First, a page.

AACC honors veterans throughout November


Photo by Brandon Hamilton

AACC’s Color Guard raises the U.S. flag during a Veterans Day ceremony, held on Nov. 9.

Michael Garvey, Reporter

American flags lined AACC’s walkways and veterans received discounts and advising sessions throughout November in honor of Veterans Day.

Veterans Day ceremony
At a ceremony on Nov. 9, Marine veteran and Student Veteran Association President Brandi Mack told the audience the Military/Veteran Resource Center at AACC helped him “transition from soldier to student.”
“I have felt welcomed by the other military veteran students here at AACC,” said Mack, a second-year computer science major. “I am grateful that we have a space on campus to connect with each other and receive support.”
AACC’s Color Guard performed a flag raising ceremony, then campus faculty and staff read the names of veterans in the AACC community.
The ceremony concluded with a trumpet performance of taps—a tune the U.S. military plays during flag ceremonies at dusk and military funerals—and a reception in the CALT atrium.
“Hearing taps after so long took me back to being on-ship,” Shanelle Jones, a veteran and first-year public health major, said.

Discounts and donations
HCAT donated half of the money raised from its Empty Bowls fundraiser on Nov. 2—$2,048—to the veterans’ center food pantry, located near the veterans’ center in the Truxal Library. The other half went to AACC’s food pantry.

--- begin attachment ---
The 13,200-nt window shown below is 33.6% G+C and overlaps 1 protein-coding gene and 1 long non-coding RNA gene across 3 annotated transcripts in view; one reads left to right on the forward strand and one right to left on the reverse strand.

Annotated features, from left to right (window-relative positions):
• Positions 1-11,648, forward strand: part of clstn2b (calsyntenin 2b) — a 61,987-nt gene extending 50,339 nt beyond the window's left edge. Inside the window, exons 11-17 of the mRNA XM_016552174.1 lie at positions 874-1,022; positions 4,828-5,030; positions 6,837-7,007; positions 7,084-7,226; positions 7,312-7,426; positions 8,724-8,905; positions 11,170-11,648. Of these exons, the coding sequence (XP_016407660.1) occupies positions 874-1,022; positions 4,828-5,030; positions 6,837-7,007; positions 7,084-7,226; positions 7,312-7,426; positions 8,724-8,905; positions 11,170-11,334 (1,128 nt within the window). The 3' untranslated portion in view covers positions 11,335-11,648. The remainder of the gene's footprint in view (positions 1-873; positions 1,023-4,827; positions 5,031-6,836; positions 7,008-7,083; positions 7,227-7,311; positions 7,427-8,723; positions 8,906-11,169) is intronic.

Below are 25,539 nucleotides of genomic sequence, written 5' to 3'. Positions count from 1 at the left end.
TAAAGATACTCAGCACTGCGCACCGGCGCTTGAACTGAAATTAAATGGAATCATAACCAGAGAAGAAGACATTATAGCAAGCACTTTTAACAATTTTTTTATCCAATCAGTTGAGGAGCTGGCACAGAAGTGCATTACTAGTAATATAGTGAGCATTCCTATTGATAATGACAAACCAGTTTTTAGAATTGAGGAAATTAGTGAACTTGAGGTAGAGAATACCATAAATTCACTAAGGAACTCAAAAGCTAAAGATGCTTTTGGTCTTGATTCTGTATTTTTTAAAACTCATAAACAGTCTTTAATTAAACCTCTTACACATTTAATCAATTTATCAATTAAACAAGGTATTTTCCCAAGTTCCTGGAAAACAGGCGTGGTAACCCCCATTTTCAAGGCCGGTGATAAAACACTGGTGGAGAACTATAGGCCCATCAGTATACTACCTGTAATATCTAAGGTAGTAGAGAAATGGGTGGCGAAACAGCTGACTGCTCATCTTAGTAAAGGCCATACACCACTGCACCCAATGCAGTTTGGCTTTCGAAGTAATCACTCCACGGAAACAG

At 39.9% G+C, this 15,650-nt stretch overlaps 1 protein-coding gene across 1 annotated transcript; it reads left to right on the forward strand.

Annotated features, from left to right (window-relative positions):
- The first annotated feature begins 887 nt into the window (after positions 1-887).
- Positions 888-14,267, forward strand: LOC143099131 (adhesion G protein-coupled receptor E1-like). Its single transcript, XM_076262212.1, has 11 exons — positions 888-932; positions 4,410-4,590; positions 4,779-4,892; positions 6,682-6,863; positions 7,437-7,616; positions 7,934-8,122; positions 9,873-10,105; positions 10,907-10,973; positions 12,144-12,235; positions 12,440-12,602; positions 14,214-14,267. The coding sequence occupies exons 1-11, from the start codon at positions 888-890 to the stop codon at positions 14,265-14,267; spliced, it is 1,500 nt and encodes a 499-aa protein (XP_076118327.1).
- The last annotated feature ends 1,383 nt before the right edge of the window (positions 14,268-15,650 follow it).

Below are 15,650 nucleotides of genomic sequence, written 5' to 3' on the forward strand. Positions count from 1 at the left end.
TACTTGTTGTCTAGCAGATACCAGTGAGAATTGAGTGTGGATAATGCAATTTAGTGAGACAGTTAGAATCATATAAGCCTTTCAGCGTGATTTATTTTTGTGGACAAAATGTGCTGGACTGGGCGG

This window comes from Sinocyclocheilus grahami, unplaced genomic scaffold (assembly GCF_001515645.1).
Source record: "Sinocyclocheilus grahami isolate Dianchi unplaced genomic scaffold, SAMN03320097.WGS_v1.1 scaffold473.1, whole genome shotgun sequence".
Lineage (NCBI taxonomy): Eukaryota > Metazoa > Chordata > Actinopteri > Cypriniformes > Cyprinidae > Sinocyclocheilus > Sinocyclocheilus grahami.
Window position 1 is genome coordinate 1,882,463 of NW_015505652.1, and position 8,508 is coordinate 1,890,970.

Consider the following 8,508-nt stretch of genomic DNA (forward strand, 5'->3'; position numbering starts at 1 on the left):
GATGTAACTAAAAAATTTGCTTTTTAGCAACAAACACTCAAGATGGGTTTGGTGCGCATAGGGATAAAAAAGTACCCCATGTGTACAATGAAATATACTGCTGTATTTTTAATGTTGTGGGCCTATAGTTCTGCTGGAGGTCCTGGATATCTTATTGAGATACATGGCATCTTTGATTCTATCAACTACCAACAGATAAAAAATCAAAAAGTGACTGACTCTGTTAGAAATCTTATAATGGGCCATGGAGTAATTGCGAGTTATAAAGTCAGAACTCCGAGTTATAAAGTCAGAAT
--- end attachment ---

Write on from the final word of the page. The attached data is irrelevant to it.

AACC veterans also received discounts across campus all week, such as coffee from Chick-fil-A, a free drink with a sandwich purchase from Subway and free chips and a drink from the Hawk’s Nest Grill & Deli.
“It was nice to be appreciated and acknowledged,” said veteran Carlen Clendenin, a first-year public health major.
The bookstore also gave veterans a 20 percent discount off of one item during the week of Nov. 6.

Recognition of service
AACC faculty placed American flags around the Quad, clock tower and amphitheater, and along the bridge to West Campus.
The Truxal Library displayed a collection of military memorabilia from Nov. 1-30. Items inlcuded medals, photographs, uniforms and a flag flown over the American embassy in Baghdad, Iraq.
Veteran faculty, staff and students donated or lent all of the items for the display.
Children in the Child Development Center painted posters thanking student veterans for their service, which library staff displayed outside the veterans’ center in the Student Union and at the Arundel Mills campus.

The veterans’ center honored American prisoners of war and those missing in action with a special table in the SUN Dining Hall.
Each piece of the table had meaning, such as an empty chair which represented service members who can’t join the meals, as did an inverted wine glass. A black napkin stood for the emptiness left in the hearts of their families, while a candle represented hope for a reunion.

Advising and assistance
Student veterans gathered in the veterans’ center on Nov. 7 for free Mission BBQ and to meet with AACC Student Veterans of America representatives.
Veteran students also met with advisers in the veteran’s center to discuss class registration and help them certify their degree programs through the United States Department of Veterans Affairs.
Employment services at the Arundel Mills campus led a workshop to help create resumes.